2. If there's nowhere to sit down (and set down) I use watercolour pencils. If I have the luxury of, say, a picnic table, I prefer a small watercolour palette that will fit in a Ziploc bag if I have to more on.

  3. I have gone outside for years with some Derwent Sketching pencils and/or assorted colored pencils.I usually use a 9x 12 Strathmore charcoal paper spiral bound pad. I now have a number of pads filled with drawings that I can refer to. Sometimes I will use Canson paper for a colored background. I have found this type of outdoor exploration to produce satisfactory results and to be very enjoyable. Sometimes I use watercolors, watercolor pencils , markers or oil pastels. I have made the decision to paint oudoors this year in addition to using my regular materials. I am going to use Chroma Atelier paints. I have had one session outdoors which has helped me make the necessary adjustments . I can now see that I need to use the Masterson-Sta Wet palette instead of a self sealing one and the Slow Dri medium. I work with acrylics as my primary medium in the studio and I have no problems yet outdoors I need more open working time. Chroma Atelier seems to fit the bill and they mix beautifully with rich color.

  4. Had first plein air attack last month while visiting the California Central Coast (Morro Bay). When I could set myself up, I liked using a limited watercolor palette or oil pastels. I brought the OP's, but only used them once. Otherwise, I stuck with watercolor pencils or water-soluble graphite for sketching. We were on the move quite a bit.

  5. As a number of the comments made so far have commented on sketching, it's maybe worth commenting here that:
    - last month's poll was about sketching and
    - this month's poll is about painting plein air.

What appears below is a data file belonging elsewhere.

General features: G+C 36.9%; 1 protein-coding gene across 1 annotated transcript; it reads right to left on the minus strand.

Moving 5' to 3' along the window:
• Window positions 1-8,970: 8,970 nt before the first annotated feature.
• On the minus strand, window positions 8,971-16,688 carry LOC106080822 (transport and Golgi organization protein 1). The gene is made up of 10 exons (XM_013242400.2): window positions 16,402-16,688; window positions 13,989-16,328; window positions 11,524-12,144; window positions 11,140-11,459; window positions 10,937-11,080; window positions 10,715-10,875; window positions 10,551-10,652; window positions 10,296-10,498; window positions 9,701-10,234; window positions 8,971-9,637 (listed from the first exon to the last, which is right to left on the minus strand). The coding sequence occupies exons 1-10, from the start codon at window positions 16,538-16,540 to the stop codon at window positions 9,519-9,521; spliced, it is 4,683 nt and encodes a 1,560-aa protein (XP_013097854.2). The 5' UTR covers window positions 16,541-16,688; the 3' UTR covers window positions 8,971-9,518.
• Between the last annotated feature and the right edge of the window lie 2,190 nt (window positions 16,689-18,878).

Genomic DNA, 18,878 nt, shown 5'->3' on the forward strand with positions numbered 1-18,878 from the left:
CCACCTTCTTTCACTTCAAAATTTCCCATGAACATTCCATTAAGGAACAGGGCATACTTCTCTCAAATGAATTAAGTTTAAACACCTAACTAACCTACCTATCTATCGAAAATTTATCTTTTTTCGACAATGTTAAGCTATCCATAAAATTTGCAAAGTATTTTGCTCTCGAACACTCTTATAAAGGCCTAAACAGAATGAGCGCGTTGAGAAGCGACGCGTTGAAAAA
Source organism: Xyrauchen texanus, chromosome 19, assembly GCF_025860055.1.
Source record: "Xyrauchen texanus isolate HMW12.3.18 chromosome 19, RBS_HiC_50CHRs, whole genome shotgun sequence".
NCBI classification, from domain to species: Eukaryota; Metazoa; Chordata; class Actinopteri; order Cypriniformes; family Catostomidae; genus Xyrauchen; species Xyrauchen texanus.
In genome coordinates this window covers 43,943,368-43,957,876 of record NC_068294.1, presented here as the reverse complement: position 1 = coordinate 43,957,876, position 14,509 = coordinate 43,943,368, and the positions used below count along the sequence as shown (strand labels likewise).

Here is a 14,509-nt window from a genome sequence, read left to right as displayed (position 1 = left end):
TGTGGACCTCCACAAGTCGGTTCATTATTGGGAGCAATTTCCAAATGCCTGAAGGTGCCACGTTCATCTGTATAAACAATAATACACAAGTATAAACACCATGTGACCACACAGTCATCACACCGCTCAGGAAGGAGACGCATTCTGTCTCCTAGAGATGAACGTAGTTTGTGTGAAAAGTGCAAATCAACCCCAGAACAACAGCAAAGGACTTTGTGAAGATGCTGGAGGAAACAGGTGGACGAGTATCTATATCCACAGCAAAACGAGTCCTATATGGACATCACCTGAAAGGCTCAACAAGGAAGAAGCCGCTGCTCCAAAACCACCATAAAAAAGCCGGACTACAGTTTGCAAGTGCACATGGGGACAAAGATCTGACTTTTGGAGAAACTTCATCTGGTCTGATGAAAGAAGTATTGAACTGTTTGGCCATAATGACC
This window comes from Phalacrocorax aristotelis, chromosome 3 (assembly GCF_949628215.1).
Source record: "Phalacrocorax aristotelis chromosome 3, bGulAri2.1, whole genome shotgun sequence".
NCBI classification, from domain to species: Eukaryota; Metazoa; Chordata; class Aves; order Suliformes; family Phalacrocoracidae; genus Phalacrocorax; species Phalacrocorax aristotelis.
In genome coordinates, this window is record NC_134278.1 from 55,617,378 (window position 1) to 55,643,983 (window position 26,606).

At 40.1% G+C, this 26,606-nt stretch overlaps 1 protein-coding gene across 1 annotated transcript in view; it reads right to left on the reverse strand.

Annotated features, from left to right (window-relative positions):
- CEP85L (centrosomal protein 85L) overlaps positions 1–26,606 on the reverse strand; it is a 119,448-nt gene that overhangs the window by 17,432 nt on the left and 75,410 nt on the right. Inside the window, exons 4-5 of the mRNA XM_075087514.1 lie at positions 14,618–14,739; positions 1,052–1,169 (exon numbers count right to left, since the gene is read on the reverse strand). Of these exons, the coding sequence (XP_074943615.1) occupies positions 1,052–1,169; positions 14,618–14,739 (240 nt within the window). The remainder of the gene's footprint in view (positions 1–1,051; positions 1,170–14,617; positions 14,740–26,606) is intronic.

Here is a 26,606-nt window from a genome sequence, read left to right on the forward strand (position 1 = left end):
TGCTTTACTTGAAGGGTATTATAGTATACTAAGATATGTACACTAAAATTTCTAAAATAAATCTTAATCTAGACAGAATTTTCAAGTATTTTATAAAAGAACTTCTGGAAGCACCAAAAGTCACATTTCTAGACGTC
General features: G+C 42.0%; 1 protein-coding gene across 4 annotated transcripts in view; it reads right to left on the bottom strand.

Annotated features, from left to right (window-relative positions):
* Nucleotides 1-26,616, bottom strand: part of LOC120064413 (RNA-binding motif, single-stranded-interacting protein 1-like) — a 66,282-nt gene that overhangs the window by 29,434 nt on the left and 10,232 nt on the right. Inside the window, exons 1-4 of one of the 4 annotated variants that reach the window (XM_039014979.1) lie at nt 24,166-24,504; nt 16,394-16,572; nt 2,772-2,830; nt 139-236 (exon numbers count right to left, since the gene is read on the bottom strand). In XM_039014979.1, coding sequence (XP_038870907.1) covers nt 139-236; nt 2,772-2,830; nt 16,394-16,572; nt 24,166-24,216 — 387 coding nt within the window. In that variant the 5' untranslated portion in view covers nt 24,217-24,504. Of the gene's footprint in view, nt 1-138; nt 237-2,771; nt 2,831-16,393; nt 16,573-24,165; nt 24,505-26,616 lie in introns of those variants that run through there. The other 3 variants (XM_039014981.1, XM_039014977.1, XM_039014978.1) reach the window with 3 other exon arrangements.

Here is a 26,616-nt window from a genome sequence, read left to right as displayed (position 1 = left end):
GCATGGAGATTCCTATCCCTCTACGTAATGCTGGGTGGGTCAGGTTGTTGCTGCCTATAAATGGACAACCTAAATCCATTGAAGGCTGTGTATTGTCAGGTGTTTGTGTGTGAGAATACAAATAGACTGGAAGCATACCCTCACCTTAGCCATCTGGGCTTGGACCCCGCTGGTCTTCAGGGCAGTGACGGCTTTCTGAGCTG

6. I answered "traditional oil paint" in the poll, but I would like to add a comment. I am actually using alkyds (fast drying oils) for my Titanium white. As white is often mixed with other colours on the palette, it helps speed-up drying time for the whole painting. This is really helpful if you are travelling and painting a number of works. The panels or canvasses become touch dry after 3 or 4 days.

  7. Terrain and weather dictate medium choice, and I used them all and enjoyed them all. The experience is always satisfying no matter the medium chosen, I've yet to ever have a regret!

  8. Yesterday's blog post was on this very subject :>) I'm doing a series and this first one features oils

    Like Tina I use all sorts and it depends on subject, weather, how far away from the car I'm painting, whether it's a 'serious' painting day or a quick sketch when with family etc etc

  9. I can see that "the nice weather" has led to a spate of posts about painting plein air! :)

  10. Traditional oil paint is my choice which suits the weather here in the UK as it’s not affected by the rain although some of the acrylic primed canvas is till you get the first coat of oil on.
    Tips for painting in the rain drill small holes in the draws of your french box easel or the draws fill up with water and the labels come off the tubes of paint! Carry tent pegs and guy line so you can tie the easel down as the rain is often accompanied by wind.

  11. My number one media for plein air work is oil on a panel, no larger than 16x12". I also enjoy soft pastels on Canson paper. Gouache occasionally, and I do love to do serious charcoal plein air work when I want to capture the light quickly.

  12. Ive painted plein air for over 30 years. I am currently working with M.Graham oils but, painted WC for 25 years.
    My organization International Plein Air Painters sponsors the Worldwide Paint Out.
    Register free at
    Click on 2009 paint out.